Common Mistakes in English | Simple Tips

Common Mistakes in English

Last updated on May 14th, 2023 at 09:08 pm

Common Mistakes in English

It is a supremely rare person who has never had time to complain about composing an original piece of work: as any teacher knows it’s the bane of life when it comes to making students write something; not to mention the painstaking effort it takes to correct some of the compositions submitted by them. As all great individuals do start from the bottom of the barrel and work their way up to the apex of success in their various fields, so it comes as no surprise that writers are the same. Whether you are a student, or someone preparing to undergo some sort of exam like SAT, ACT, GMAT, EmSAT, GRE, TOEFL, IELTS etc. These are some easily rectifiable errors you might encounter in your own writing.

I: Subject Verb Agreement / Singular Plural Agreement:

Subject Verb Agreement or Singular Plural Agreement seems to be one of the most basic of concepts, and thus perhaps the simplest to fix; yet, it can be mind-boggling how often this mistake is made by students of all ages when they write. You would think that it is easy to realize: “If my subject (noun) is singular then my verb (action) will be singular too. If the subject is plural, then the same goes for the verb.”

The table below provides a breakdown of the Uncomplicatedness of Subject Verb Agreement concept.


To simplify the matter, one ought to keep in mind that only one side will have an “S”… the singular subject will have a verb that has an “S” added to it and the plural subject often carries the “S” thus rendering it so that the verb does not require one. To keep life a bit more interesting, most sentences are of the complex and compound types, and as a result there are extra words between the subject and verb; this fact makes it easier for mistakes to occur.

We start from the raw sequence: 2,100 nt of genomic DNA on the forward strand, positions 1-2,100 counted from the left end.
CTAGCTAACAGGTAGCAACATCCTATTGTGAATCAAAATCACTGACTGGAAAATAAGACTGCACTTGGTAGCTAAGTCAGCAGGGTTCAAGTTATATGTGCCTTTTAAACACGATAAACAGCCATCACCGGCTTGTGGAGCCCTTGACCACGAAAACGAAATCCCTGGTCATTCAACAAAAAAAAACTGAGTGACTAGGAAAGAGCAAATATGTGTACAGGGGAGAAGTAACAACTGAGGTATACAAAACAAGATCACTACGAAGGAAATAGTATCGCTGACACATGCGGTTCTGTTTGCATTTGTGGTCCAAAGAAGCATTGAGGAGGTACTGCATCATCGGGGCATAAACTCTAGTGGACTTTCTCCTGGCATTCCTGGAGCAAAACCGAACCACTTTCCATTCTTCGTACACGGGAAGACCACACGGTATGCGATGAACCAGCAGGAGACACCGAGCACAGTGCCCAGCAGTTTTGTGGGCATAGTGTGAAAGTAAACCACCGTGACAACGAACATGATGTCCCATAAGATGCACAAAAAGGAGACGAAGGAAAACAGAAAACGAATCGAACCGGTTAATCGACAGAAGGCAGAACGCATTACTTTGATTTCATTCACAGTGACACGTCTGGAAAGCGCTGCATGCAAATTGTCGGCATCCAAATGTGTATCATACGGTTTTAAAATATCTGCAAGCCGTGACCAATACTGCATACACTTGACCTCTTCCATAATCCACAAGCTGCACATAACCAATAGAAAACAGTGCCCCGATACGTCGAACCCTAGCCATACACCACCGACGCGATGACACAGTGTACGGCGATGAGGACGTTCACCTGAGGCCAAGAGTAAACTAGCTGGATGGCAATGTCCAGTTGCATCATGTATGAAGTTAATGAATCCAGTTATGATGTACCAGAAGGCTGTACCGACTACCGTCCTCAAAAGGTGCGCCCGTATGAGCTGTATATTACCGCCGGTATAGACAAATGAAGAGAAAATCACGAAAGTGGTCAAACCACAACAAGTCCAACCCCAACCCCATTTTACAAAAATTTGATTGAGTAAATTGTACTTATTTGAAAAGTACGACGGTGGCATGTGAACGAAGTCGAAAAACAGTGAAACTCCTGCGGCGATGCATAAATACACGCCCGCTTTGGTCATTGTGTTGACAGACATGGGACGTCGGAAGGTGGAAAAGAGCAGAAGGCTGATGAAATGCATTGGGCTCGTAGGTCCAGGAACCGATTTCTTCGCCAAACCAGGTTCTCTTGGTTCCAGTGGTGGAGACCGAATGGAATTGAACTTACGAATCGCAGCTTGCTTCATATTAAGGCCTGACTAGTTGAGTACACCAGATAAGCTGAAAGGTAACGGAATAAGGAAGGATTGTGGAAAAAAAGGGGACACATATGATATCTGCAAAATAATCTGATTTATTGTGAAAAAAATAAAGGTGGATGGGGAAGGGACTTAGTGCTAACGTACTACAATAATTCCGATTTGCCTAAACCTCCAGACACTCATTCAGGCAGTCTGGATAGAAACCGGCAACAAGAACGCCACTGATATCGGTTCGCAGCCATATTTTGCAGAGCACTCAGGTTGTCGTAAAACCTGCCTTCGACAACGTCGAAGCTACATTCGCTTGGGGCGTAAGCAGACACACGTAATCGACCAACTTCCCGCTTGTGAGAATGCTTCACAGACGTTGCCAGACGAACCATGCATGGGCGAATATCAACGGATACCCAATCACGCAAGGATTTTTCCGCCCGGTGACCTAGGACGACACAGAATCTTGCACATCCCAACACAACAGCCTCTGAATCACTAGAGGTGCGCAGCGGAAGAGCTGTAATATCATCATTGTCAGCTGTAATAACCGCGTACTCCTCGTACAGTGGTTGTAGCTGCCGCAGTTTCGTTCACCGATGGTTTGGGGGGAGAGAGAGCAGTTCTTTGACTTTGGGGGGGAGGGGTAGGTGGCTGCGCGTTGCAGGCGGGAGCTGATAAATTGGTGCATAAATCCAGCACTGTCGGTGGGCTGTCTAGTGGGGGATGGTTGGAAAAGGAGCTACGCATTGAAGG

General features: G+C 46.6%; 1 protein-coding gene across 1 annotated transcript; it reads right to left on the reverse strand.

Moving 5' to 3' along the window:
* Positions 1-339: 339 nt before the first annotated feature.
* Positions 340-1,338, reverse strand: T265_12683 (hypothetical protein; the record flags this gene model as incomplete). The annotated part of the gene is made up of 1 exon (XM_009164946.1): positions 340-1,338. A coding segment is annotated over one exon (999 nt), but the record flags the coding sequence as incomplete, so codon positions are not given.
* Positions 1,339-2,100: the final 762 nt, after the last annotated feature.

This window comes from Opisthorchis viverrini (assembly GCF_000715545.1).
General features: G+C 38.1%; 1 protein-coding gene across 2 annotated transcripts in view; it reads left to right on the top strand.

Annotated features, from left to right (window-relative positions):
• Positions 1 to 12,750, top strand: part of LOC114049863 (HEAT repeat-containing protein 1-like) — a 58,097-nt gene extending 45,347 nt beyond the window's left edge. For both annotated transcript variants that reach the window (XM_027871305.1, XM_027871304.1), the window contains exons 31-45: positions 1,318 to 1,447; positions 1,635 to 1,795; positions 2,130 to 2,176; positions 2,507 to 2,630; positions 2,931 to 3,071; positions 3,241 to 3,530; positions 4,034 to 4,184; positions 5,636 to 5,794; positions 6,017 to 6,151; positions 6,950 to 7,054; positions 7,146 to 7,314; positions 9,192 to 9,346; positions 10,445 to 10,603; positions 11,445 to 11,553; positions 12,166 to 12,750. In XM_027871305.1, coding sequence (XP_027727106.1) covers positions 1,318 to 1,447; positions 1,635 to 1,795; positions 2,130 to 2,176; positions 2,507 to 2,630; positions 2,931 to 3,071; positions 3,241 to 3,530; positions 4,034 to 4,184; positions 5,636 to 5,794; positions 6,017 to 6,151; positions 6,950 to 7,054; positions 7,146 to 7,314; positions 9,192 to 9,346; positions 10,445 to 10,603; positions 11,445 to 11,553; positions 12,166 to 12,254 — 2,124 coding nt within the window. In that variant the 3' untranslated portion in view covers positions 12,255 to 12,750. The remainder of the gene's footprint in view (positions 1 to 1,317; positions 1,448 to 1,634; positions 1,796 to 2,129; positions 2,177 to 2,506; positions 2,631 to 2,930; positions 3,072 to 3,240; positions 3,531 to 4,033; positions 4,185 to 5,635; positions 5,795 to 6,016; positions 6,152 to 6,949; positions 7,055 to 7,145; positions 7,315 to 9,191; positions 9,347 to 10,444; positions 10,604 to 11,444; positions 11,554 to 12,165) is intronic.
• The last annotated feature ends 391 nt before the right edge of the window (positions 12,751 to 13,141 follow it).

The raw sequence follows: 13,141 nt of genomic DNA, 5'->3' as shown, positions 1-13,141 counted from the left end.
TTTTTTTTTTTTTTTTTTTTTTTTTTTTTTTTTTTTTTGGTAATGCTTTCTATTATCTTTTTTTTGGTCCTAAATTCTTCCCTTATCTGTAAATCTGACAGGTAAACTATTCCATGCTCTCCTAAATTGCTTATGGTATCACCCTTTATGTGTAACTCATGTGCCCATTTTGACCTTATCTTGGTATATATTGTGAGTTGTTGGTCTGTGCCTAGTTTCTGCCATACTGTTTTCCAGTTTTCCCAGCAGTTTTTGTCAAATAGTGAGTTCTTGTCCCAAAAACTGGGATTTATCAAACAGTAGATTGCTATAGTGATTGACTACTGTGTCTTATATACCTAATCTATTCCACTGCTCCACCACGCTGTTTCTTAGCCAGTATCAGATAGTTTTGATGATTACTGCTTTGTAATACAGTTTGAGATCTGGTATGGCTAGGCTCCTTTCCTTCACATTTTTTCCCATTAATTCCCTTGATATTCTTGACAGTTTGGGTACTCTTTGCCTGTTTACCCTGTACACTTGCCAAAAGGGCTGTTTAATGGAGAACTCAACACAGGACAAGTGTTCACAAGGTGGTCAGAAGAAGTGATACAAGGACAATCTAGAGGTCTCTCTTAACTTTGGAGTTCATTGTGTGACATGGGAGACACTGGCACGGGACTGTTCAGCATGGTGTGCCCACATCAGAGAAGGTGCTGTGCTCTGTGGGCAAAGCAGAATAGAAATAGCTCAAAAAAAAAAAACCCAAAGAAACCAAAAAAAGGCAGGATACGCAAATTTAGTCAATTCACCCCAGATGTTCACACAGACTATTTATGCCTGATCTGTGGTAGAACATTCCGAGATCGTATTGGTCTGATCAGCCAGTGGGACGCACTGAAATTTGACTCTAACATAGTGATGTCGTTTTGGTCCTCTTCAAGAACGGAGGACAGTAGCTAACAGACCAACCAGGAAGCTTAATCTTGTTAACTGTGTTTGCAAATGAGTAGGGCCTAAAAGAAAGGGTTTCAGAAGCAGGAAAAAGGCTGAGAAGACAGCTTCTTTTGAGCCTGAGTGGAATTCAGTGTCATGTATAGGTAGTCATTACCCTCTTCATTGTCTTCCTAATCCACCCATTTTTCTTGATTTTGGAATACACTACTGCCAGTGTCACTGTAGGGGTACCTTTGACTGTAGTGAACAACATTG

Have a look at the table to see samples of errors and the methods of fixing them.

Incorrect FormCorrected Form
1.The pilot who has flown many planes are captaining our flight.The pilot who has flown many planes is captaining our flight. (The subject is pilots and not planes).
2.Either the shelf or the cupboard need to be fixed.Either the shelf or the cupboard needs to be fixed. (When you have “either… or” you need to treat each item in the pair as a unique object. Here we have a choice between a shelf and a cupboard that will be needed to be fixed individually. )
3.Each person need to perform their best if we are going to succeed.Each person needs to perform his or her best if we are going to succeed. (When you have the word “each” then the subject following it does not matter so much because “each” ensures all the parts comprising the subject are individually addressed. Moreover, when you have undefined general subjects like each person, then you can either assign one gender arbitrarily or opt for hedging your bets by mentioning both as has been done.)

II: Parallel Structure/ Parallelism:

This concept is all about repetition. The writer is often listing in items, actions, prepositional phrases, clauses etc. to make the writing more appealing. This is to ensure that their writing flows smoothly and clearly, countless writers have used and continue to use this technique in all forms of writing. The trick to this method is less about the rules and more about using your ears—due to the various permutations possible in this style of writing, sounding it out to yourself is often simpler and highly effective, especially when self-editing as opposed to recalling the ponderous rules of grammar.

The table underneath shows how mistakes are made in Parallel Structure and how they may be rectified.

Incorrect FormCorrected Form
1.Zayn likes hiking, attend the rodeo and to take afternoon naps.Zayn likes hikingattending the rodeo and taking afternoon naps.  (All verbs end with –ing.)OR: Zayn likes to hiketo attend the rodeo and to take afternoon naps. (All verbs changed to infinitive form.)
2.My friend has honesty, with kindness, and also acts in a generous way.My friend is honestkind and generous. (List of nouns that is less wordy and more concise).